E. Over the course of his audit engagement with LASV, Peach failed to determine that LASV recorded assets and liabilities in a manner that did not comply with GAAP. GAAP requires that a purchase agreement's value be recorded at cost, that is, the amount paid to acquire the purchase agreement, unless the acquisition is or becomes less than probable, at which time the cost is to be expensed.3 LASV failed to comply with GAAP because it recorded the Dominican property at its full value as if LASV already owned the property, instead of recording it at an amount equal to the cost to acquire the purchase agreement, or, if the acquisition was less than probable, zero as required by GAAP.

F. In the course of auditing LASV's financial statements, Peach failed to comply with GAAS, as follows:

    1. Peach failed to prepare audit programs or to conduct audit risk assessments sufficient to determine the nature, timing, and extent of substantive tests needed for the audit;

    2. Peach failed to obtain sufficient competent evidential matter upon which to base an opinion. Specifically, Peach failed to obtain, or plan to obtain, any evidence from third parties about LASV's purported ownership of the Dominican property or its purported note payable; and

    3. Peach issued an audit report containing an unqualified opinion which stated that LASV's financial statements fairly presented the company's financial condition in conformity with GAAP when, in fact, they did not.

G. As a result of the conduct described above, Respondent Peach engaged in improper professional conduct within the meaning of Rule 102(e)(1) of the Commission's Rules of Practice.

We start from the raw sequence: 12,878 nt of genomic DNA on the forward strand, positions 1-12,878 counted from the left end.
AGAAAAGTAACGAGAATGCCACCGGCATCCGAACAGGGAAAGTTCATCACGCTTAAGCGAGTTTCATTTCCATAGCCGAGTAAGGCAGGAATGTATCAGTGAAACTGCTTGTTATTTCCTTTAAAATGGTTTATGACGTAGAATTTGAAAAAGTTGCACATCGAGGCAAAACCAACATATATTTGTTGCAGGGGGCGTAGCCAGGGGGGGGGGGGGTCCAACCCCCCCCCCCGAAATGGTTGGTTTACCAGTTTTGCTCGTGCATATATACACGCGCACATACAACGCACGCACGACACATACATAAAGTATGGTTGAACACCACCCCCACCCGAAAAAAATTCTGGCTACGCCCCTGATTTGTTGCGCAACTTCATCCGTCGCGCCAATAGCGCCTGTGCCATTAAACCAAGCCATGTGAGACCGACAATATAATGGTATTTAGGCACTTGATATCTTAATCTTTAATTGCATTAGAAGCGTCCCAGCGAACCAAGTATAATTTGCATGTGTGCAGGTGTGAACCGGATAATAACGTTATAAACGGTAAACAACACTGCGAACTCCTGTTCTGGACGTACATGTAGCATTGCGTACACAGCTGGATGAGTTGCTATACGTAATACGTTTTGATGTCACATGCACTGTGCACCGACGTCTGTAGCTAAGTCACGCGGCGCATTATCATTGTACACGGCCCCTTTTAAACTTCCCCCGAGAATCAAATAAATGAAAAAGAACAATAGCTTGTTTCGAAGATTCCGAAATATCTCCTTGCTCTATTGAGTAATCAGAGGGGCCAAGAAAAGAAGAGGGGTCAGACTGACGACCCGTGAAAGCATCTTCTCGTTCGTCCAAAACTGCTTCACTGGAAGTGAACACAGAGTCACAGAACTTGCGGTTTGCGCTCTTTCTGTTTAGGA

In view of the foregoing, the Commission deems it is appropriate to impose the sanction agreed to in Peach's Offer.

Accordingly, it is hereby ORDERED, effective immediately, that Peach is denied the privilege of appearing or practicing before the Commission as an accountant.

For the Commission, by its Secretary, pursuant to delegated authority.

Jonathan G. Katz


The Commission may censure a person or deny, temporarily or permanently, the privilege of appearing or practicing before it in any way to any person who is found by the Commission after notice and opportunity for hearing in the matter…:

(ii) To be lacking in character or integrity or to have engaged in unethical or improper professional conduct…; (iv) With respect to persons licensed to practice as accountants, "improper professional conduct: under §201.102(e)(1)(ii) means: (A) Intentional or knowing conduct, including reckless conduct, that results in a violation of applicable professional standard; or (B) Either of the following two types of negligent conduct: (1) A single instance of highly unreasonable conduct that results in a violation of applicable professional standards in circumstances in which an accountant knows, or should know, that heightened scrutiny is warranted. (2) Repeated instances of unreasonable conduct, each resulting in a violation of applicable professional standards, that indicate a lack of competence to practice before the Commission.

Payments to obtain an option to acquire real property shall be capitalized as incurred. All other costs related to a property that are incurred before the enterprise acquires the property, or before the enterprise obtains an option to acquire it, shall be capitalized if all of the following conditions are met and otherwise shall be charged to expense as incurred: (a) The costs are directly identifiable with the specific property. (b) The costs would be capitalized if the property were already acquired. (c) Acquisition of the property or of an option to acquire the property is probable. This condition requires that the prospective purchaser is actively seeking to acquire the property and has the ability to finance or obtain financing for the acquisition and that there is no indication that the property is not available for sale.

FASB Statement of Financial Accounting Standards No. 5 defines "probable" as "likely to occur."



Modified: 06/29/2004